Letter to Director Ch'en

Harn, Yuh (768 A.D.-824 A.D.)

Honorable Director Ch'en,

    Several years ago I was fortunate to meet you. I must have made a good impression on you because I received your praise at that time. I was poor and busy with earning money for food and clothing, so I could not see you very often. Later, you continued to be promoted to higher rank. Your students and servants quickly increased in number. When one’s rank gets higher, one’s relationship with the poor becomes more distant. When the number of one’s students and servants increases, one’s love becomes too broad to focus on one person. In the meantime, I failed to make any progress with my moral development and my pursuit of knowledge, but my literary essays became famous. If one fails to make progress in moral development, wise men will not praise one’s work. If one's literary essays gain fame, his peers will become jealous. At first our friendship became distant simply because I could not visit you very often; now there are three reasons why I am sure that your mansion will not contain my traces any more. First, your favor is difficult to obtain because you have so many students to care about. Second, my work no longer deserves your praise. Third, I suspect that you have been influenced by the words of my jealous competitors.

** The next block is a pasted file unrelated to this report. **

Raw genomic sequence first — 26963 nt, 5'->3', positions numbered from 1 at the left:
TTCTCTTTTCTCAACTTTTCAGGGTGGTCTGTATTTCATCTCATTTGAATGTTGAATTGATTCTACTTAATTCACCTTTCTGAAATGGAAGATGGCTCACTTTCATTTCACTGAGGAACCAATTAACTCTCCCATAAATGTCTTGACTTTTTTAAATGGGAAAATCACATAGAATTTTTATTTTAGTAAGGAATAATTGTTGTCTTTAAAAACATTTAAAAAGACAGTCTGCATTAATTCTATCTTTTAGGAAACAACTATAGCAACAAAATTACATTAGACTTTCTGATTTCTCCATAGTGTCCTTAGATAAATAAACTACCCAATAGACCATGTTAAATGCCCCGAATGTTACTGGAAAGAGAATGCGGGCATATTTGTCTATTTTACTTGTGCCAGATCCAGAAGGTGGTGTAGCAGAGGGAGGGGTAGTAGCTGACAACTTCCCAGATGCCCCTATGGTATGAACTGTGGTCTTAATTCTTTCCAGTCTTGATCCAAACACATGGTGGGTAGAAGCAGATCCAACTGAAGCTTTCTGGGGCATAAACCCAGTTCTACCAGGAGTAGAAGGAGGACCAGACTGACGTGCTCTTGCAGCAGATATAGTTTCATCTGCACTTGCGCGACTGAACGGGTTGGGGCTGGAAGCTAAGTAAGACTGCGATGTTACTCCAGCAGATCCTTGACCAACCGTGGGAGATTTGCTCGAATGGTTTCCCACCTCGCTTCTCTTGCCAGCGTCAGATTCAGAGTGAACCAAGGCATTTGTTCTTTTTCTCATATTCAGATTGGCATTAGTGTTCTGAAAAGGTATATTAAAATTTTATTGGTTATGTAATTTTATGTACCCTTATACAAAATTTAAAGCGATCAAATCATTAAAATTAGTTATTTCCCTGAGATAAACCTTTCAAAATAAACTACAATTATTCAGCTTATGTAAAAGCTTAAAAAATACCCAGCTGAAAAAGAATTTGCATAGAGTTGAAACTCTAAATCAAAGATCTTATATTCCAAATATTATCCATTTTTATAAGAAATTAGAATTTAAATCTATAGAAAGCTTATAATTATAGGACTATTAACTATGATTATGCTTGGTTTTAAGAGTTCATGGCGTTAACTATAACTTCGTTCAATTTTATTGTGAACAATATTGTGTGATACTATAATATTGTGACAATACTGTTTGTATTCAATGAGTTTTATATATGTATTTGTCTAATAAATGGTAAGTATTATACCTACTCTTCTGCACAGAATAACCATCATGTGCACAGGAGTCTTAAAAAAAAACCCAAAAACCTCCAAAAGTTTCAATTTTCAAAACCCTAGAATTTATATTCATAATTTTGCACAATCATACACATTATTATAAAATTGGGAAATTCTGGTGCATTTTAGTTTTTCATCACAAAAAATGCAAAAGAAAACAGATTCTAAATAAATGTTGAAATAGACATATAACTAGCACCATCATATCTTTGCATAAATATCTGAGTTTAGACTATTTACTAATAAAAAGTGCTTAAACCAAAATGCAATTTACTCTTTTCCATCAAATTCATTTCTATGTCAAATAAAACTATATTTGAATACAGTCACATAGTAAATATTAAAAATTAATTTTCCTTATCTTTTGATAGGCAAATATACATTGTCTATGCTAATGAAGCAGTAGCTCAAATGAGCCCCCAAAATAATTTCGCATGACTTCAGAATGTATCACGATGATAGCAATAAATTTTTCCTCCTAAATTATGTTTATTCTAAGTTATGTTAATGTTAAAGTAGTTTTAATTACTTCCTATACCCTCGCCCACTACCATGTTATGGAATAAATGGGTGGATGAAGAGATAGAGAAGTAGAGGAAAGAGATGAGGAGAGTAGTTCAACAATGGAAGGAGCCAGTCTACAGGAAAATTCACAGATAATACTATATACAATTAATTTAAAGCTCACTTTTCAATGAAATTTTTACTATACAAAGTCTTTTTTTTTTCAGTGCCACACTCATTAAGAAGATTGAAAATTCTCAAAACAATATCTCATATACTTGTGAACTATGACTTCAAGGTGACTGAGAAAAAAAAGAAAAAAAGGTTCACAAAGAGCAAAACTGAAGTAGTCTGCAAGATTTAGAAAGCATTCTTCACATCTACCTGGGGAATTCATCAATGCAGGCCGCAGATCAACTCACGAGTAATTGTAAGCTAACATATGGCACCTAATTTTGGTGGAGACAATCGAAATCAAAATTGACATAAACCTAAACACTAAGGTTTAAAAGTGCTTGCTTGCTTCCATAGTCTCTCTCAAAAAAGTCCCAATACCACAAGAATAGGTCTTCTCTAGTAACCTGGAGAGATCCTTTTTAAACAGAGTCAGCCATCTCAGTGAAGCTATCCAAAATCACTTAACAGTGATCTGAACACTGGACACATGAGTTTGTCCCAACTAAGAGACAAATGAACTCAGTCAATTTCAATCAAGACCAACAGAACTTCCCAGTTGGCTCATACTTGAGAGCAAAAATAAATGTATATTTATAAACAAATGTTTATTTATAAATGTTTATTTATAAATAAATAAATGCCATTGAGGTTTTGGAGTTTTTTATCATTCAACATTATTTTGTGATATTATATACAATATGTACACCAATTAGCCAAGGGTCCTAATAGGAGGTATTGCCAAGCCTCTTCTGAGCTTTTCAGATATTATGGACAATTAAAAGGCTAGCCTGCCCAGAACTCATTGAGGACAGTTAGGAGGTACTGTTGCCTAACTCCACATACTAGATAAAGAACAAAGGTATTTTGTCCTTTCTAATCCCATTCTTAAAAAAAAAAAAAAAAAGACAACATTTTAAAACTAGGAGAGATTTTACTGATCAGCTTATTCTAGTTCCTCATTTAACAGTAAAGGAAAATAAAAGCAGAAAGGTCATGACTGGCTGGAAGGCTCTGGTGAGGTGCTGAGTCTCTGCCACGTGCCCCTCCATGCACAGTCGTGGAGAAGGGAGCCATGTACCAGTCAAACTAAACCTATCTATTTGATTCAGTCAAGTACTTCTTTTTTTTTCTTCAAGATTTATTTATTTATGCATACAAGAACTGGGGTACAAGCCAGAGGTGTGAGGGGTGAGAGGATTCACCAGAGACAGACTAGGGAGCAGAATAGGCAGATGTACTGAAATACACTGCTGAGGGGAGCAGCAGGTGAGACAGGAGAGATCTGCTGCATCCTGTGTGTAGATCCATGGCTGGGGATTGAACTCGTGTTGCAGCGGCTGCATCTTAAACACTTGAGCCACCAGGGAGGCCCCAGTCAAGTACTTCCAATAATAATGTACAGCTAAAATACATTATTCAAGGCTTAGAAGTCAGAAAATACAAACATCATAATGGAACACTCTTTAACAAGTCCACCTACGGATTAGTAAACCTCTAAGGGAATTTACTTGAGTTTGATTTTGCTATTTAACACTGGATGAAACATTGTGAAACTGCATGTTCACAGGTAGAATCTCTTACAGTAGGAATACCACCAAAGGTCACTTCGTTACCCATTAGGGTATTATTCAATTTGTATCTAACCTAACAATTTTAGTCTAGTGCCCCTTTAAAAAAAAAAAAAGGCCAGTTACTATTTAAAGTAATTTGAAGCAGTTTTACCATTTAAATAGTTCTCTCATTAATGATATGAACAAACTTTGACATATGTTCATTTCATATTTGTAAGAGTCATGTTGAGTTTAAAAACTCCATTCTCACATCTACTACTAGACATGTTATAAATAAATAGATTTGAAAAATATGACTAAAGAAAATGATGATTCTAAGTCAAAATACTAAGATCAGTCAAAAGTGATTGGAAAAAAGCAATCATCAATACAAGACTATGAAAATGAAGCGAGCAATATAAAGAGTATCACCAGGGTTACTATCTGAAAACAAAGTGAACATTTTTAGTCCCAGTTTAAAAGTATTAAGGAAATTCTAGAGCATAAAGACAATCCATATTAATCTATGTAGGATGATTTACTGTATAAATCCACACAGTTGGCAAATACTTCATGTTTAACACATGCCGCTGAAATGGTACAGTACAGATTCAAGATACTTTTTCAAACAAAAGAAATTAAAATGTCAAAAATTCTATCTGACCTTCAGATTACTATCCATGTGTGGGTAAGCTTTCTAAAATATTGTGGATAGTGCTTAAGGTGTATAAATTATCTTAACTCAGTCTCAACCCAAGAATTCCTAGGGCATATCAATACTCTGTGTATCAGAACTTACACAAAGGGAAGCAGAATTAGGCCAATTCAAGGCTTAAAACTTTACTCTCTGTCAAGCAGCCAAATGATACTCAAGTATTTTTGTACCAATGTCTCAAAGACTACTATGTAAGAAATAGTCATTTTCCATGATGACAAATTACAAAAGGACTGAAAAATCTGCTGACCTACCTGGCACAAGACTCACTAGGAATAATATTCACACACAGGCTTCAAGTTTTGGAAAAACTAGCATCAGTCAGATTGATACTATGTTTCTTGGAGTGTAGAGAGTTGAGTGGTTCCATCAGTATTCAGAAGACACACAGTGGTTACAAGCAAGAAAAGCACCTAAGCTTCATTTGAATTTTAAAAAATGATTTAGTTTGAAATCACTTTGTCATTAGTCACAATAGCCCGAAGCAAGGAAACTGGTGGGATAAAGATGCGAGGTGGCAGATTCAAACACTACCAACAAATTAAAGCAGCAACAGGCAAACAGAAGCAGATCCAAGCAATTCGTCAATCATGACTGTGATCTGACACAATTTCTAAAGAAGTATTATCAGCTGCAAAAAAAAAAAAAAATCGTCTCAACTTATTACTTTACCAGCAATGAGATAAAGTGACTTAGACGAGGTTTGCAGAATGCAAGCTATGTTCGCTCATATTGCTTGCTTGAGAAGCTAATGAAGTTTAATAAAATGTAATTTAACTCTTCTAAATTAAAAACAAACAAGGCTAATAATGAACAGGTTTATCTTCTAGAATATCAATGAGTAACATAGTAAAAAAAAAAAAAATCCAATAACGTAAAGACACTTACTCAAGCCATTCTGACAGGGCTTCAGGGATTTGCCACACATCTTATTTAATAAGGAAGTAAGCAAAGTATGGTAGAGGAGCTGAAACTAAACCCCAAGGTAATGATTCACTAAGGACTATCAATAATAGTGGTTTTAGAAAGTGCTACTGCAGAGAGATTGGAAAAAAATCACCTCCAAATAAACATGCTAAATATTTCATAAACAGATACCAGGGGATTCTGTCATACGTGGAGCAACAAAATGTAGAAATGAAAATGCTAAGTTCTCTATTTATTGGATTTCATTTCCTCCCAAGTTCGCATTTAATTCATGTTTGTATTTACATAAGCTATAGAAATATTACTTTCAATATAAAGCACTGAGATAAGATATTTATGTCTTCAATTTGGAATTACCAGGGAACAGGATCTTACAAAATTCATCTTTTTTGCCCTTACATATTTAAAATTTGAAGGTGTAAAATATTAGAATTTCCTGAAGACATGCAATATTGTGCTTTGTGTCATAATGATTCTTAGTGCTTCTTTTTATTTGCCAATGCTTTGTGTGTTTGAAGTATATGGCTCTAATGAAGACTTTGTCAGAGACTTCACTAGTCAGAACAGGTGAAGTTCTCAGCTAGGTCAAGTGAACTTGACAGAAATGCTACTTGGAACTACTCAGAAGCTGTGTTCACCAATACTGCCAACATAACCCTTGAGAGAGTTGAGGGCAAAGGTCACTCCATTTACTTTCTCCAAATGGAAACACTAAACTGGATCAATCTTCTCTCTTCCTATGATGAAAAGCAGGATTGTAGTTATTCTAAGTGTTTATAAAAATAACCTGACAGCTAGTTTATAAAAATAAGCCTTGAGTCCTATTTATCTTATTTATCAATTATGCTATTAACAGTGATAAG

I visited you last spring. You were so affable that it seemed as if I were your new friend. You spoke with me for a long while, asking questions and prolonging the conversation as if you were sympathetic about my poverty. When I departed, I was very happy and related the story to my friends. Later, I went to City D and got married. Thus, I could not visit you frequently. When I came back from City D, I went to see you again. You looked distant as if you were not interested in evaluating my work. Your curt response seemed to say that you did not desire to converse. When I returned home, I was worried and did not dare to visit you again.

    Now I finally realize your meaning with relief, and regret my previous opinion about you. I interpret your attitude as follows: You looked distant because you were saddened that I failed to visit you frequently; to express your feelings you spoke little. I dare not visit you, so I explain my concern in this letter. Also I present you my new book, My Regained Ambition, consisting of ten essays. One essay, Farewell to Mr. Meng, has several blotches and scribbled notes . This is because I am anxious to relate my concern, and do not want to take the time to recopy the essay. Please evaluate the content of my book and ignore my lack of courtesy.

Your concerned servant,

Yuh Harn